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Cochrane Database Syst Rev. 2013 Jan 31;1:CD006612. doi: 10.1002/14651858.CD006612.pub3.

Homocysteine-lowering interventions for preventing cardiovascular events.

Author information

  • 1Facultad de Ciencias de la Salud Eugenio Espejo, Universidad Tecnológica Equinoccial, Quito, Ecuador. arturo.marti.carvajal@gmail.com.

Abstract

BACKGROUND:

Cardiovascular disease (including coronary artery disease, stroke and congestive heart failure), is a leading cause of death worldwide. Homocysteine is an amino acid with biological functions in methionine metabolism. A postulated risk factor is elevated circulating total homocysteine levels, which are associated with cardiovascular events. This is an update of a review previously published in 2009.

OBJECTIVES:

To assess the clinical effectiveness of homocysteine-lowering interventions in people with or without pre-existing cardiovascular disease.

SEARCH METHODS:

We searched The Cochrane Central Register of Controlled Trials (CENTRAL) on The Cochrane Library (2012, Issue 2), MEDLINE (1950 to Feb week 2 2012), EMBASE (1980 to 2012 week 07), and LILACS (1986 to February 2012). We also searched ISI Web of Science (1970 to February 2012). We handsearched the reference lists of included papers. We also contacted researchers in the field. There was no language restriction in the search.

SELECTION CRITERIA:

We included randomised controlled trials assessing the effects of homocysteine-lowering interventions for preventing cardiovascular events with a follow-up period of one year or longer. We considered myocardial infarction and stroke as the primary outcomes. We excluded studies in patients with end-stage renal disease.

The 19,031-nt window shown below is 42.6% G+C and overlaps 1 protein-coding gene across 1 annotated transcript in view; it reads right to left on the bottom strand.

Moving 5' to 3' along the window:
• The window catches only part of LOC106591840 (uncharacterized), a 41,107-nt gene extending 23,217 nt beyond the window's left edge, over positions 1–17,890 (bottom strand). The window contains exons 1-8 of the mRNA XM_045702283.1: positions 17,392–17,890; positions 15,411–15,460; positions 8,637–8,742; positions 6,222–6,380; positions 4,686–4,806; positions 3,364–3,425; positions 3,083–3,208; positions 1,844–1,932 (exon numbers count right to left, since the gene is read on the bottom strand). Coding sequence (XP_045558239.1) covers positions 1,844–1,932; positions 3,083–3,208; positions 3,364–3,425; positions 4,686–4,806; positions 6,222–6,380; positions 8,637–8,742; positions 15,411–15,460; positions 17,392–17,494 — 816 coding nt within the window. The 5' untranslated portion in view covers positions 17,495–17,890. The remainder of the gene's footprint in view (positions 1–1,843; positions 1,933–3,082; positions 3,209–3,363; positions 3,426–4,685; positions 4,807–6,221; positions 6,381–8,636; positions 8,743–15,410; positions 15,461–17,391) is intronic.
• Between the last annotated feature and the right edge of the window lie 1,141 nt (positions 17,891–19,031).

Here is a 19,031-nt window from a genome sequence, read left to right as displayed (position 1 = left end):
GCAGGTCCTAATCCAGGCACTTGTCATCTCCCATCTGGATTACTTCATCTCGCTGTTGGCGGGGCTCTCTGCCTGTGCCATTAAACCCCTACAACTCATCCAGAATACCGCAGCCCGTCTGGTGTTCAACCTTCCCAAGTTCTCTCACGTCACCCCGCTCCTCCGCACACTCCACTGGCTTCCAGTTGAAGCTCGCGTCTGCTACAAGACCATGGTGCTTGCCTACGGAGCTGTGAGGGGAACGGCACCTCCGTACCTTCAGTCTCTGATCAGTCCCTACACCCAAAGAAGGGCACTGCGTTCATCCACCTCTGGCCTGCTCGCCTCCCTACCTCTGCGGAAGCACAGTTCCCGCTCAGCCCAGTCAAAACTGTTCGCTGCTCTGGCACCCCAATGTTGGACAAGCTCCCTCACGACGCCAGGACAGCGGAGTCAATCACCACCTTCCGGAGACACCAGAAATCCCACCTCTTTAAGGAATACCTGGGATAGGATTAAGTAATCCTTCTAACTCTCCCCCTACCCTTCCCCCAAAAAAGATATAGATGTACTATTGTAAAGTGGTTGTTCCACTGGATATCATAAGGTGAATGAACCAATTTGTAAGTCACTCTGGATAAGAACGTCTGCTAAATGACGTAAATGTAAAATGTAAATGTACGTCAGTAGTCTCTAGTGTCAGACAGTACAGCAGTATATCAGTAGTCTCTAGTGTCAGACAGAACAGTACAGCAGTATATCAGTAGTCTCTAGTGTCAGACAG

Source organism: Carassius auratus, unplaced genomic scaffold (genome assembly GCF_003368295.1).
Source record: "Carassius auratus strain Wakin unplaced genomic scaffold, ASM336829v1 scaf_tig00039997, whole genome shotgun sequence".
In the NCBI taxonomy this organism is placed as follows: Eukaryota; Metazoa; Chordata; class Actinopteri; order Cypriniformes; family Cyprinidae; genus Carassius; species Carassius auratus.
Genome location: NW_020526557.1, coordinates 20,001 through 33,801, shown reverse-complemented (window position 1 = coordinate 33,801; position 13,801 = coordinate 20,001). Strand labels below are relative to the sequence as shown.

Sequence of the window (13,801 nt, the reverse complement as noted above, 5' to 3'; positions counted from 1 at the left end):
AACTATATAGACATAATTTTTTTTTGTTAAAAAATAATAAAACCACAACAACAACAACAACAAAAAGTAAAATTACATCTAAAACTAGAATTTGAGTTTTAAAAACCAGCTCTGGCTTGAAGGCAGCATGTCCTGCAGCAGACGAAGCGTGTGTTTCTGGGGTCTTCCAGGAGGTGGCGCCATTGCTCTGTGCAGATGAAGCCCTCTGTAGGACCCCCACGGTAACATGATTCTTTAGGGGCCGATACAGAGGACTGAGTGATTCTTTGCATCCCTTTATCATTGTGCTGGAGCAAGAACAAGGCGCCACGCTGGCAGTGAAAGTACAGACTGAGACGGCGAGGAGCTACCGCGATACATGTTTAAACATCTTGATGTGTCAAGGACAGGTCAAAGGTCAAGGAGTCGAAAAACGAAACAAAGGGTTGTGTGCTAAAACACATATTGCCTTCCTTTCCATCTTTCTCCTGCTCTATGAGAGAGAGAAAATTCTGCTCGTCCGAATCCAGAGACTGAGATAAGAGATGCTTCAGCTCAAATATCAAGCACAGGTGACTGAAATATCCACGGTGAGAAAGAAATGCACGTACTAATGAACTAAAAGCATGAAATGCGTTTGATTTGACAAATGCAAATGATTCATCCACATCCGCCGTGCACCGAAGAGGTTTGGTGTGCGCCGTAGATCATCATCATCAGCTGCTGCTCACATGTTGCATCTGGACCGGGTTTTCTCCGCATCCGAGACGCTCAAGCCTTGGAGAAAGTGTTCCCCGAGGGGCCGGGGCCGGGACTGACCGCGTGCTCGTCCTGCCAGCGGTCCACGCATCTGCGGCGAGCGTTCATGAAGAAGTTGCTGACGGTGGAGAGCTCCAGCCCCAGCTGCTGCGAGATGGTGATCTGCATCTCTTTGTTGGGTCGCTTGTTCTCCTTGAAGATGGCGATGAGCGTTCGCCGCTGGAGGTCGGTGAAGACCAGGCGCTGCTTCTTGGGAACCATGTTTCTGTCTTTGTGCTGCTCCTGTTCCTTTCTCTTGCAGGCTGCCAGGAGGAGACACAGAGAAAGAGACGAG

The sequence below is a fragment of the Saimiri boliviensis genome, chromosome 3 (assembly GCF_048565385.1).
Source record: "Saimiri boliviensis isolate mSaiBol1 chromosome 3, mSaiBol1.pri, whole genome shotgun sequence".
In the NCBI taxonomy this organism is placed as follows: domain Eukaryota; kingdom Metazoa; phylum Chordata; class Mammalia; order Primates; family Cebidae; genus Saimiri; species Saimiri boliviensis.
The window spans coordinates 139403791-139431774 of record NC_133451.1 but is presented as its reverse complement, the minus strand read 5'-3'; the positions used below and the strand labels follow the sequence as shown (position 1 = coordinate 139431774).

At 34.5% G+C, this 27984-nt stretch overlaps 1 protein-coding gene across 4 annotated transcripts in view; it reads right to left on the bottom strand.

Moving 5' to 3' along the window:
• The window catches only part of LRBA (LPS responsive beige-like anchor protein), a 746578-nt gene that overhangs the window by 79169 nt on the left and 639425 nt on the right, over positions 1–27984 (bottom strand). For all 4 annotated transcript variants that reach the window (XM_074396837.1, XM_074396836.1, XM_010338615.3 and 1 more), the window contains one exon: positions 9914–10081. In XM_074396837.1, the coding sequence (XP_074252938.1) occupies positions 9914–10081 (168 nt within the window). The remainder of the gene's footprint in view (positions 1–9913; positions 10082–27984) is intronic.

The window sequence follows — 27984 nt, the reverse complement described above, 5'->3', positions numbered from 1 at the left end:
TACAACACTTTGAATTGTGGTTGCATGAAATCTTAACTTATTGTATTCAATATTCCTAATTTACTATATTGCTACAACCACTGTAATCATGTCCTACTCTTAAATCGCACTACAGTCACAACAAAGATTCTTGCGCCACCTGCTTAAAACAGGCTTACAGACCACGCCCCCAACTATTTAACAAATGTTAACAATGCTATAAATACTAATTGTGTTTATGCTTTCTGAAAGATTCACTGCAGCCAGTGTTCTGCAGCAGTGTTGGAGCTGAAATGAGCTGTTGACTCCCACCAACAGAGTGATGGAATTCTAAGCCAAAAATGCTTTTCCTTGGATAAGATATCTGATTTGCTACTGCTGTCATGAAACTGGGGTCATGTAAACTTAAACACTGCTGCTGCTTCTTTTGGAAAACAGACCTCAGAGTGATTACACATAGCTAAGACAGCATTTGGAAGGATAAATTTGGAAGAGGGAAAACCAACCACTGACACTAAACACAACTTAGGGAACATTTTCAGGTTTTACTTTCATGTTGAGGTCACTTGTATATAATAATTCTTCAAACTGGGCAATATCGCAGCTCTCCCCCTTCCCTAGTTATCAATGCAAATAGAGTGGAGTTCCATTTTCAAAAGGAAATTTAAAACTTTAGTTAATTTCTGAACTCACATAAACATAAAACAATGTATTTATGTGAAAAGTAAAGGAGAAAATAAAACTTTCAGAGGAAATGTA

DATA COLLECTION AND ANALYSIS:

We performed study selection, 'Risk of bias' assessment and data extraction in duplicate. We estimated risk ratios (RR) for dichotomous outcomes. We measured statistical heterogeneity using I(2). We used a random-effects model.

MAIN RESULTS:

In this updated systematic review, we identified four new randomised trials, resulting in a total of 12 randomised controlled trials involving 47,429 participants. In general terms, the trials had a low risk of bias. Homocysteine-lowering interventions compared with placebo did not significantly affect non-fatal or fatal myocardial infarction (pooled RR 1.02, 95% CI 0.95 to 1.10, I(2) = 0%), stroke (pooled RR 0.91, 95% CI 0.82 to 1.0, I(2) = 11%) or death by any cause (pooled RR 1.01 (95% CI 0.96 to 1.07, I(2): 6%)). Homocysteine-lowering interventions compared with placebo did not significantly affect serious adverse events (cancer) (1 RR 1.06, 95% CI 0.98 to 1.13; I(2) = 0%).

AUTHORS' CONCLUSIONS:

This updated Cochrane review found no evidence to suggest that homocysteine-lowering interventions in the form of supplements of vitamins B6, B9 or B12 given alone or in combination should be used for preventing cardiovascular events. Furthermore, there is no evidence suggesting that homocysteine-lowering interventions are associated with an increased risk of cancer.

Comment in

PMID:
23440809
[PubMed - indexed for MEDLINE]
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